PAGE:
Get out your lawnmower, your lawn chairs, your charcoal grill (and maybe your drill) cause it’s time for backyard barbecues! This year you can have the yard that all the neighbors are talking about and it’s not due to your horticultural skills. It is ALL due to your fearless DIY attitude and these blueprints for endless summer socializing. I’m talking about lawn games! I’m sure you’ve seen or played at least one of these games before and now you can build your own version using this list of Lawn Game DIYs we’ve provided below.
This game goes by many different names, some of which are anatomical in nature and the rules can be as varied as the moniker, but Ladder Golf is a new favorite in lawn leisure. Made from PVC piping, the “ladder” rungs are the target and two golf balls at each end of a rope is the projectile. The goal is to throw the golf ball bolo and wrap the rope around the rungs for points. This step by step tutorial at Mike Is Bored has the “official dimensions” for the ladder and when it comes to drilling those holes in the golf balls, try your local hardware store. For a small fee they will save you a lot of time both drilling the holes and cutting the PVC to size. Can’t hurt to ask, right?
Bean Bag Toss
a.k.a Corn Hole which gets it’s name from the filling inside the bags (feed corn). Check out this tutorial from the SewWoodsy husband and wife DIY team. This project requires woodworking AND sewing, but don’t be intimidated by power tools (yes, a sewing machine is a power tool). Customize your boards and your bags with your own design.
I think everyone has played this block stacking game but the stakes get higher (and higher) when the blocks get bigger. Giant Jenga is just that: an oversized version of the Jenga you played as a kid. The key is to cut down 2X4s so that they are 3X as long as they are wide. Because 2X4s are rarely 2″ X 4″, measure twice and cut once. According to the experts at Home Depot, the perfect cut is 10.5″ JENGA!!!
The lesser known Swedish Lawn Game or Viking Chess is a game of strategy as well as skill. Throwing sticks at sticks doesn’t seem that difficult but check out the elaborate details here or for a brief description of the game try this page which lists trash talking as a reliable tactic. To build a Kubb set, you really only need a 6 foot length of 4X4 post and a large wooden dowel. Here is the step by step tutorial for building your own Kubb set which can be played by 2 to 12 people at a leisurely pace (breaks for BBQ) or straight through.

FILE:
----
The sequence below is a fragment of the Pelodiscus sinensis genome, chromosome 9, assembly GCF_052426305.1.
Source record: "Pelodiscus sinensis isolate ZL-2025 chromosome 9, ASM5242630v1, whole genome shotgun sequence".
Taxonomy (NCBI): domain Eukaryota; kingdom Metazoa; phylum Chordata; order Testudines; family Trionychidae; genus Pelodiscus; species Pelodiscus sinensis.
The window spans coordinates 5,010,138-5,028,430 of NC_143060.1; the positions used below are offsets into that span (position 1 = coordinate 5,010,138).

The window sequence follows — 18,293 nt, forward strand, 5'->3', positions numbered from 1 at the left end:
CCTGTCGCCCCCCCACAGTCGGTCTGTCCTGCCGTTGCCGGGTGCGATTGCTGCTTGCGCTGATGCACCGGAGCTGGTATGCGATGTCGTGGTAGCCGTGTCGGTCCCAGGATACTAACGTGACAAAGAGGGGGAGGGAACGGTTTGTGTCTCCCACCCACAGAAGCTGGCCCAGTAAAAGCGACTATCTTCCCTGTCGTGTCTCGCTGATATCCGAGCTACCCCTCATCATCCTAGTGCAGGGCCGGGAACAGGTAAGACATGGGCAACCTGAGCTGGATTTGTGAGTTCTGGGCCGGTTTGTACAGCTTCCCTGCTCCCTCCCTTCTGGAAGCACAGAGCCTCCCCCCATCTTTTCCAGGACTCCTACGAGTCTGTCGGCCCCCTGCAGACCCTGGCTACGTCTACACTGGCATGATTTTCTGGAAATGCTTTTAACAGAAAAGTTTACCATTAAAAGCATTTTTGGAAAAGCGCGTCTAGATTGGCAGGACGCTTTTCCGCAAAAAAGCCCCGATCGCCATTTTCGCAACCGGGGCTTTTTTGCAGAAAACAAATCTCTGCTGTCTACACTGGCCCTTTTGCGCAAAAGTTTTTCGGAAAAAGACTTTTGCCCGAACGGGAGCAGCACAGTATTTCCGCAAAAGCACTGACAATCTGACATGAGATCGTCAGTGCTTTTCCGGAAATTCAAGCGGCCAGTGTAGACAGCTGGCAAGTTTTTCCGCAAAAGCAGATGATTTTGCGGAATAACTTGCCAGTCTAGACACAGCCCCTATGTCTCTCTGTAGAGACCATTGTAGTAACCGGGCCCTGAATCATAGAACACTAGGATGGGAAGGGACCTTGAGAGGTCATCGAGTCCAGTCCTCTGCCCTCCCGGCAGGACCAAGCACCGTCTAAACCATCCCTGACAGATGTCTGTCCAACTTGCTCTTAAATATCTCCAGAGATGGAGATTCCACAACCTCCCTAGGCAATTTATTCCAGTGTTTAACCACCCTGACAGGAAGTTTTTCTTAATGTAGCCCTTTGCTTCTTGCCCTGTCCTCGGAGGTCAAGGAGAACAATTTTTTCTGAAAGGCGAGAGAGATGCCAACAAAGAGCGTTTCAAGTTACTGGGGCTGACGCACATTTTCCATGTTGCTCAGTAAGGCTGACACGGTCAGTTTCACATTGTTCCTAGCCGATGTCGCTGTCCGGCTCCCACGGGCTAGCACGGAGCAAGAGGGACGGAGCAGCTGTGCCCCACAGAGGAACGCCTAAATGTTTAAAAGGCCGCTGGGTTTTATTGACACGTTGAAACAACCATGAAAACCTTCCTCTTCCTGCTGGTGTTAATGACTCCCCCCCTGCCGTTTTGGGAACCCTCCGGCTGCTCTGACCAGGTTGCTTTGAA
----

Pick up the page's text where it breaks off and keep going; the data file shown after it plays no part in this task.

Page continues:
For those of you who like to mix your lawn games and your drinking games. No need to put down that adult beverage because Beersbee encourages, NAY! requires that you hold onto that summer shandy and keep your head up! A beer perched atop a pole is the target for each team’s Frisbee toss. The receiving team must catch BOTH the frisbee and the beer should it be knocked off the pole. Beersbee boasts it’s own official website where you can find the rules of play, but as for the setup, it’s as simple as two vertical poles (again PVC works well) and some beer bottles.
Another version of the Frisbee/Beer combo game requires two poles (rebar or PVC seems to be the material of choice) at each team’s end of the playing field with a cup, upside down over each pole. The ultimate goal is to split the two poles which takes more skill but earns you higher points (3). Knocking the cups off of the poles is good for 1 point, unless your opponents are playing good D and catch the cup before it hits the ground. Check out the definition and rules for Frisbeer along with it’s alternative meaning (a beer served IN a Frisbee) here.
Well, that’s all we’ve got! Lot’s of links to good clean fun! Have a safe and happy Memorial Day Weekend!
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The May flowers are in bloom and you don’t need a full bouquet to enjoy their simple beauty. A bud vase with just a few flowers can add a touch of charm, especially with this juxtaposition of hard metal with soft clay. With some scrap copper tubing and oven baked clay you can create a vignette of violets or a display of daisies to ring in Spring!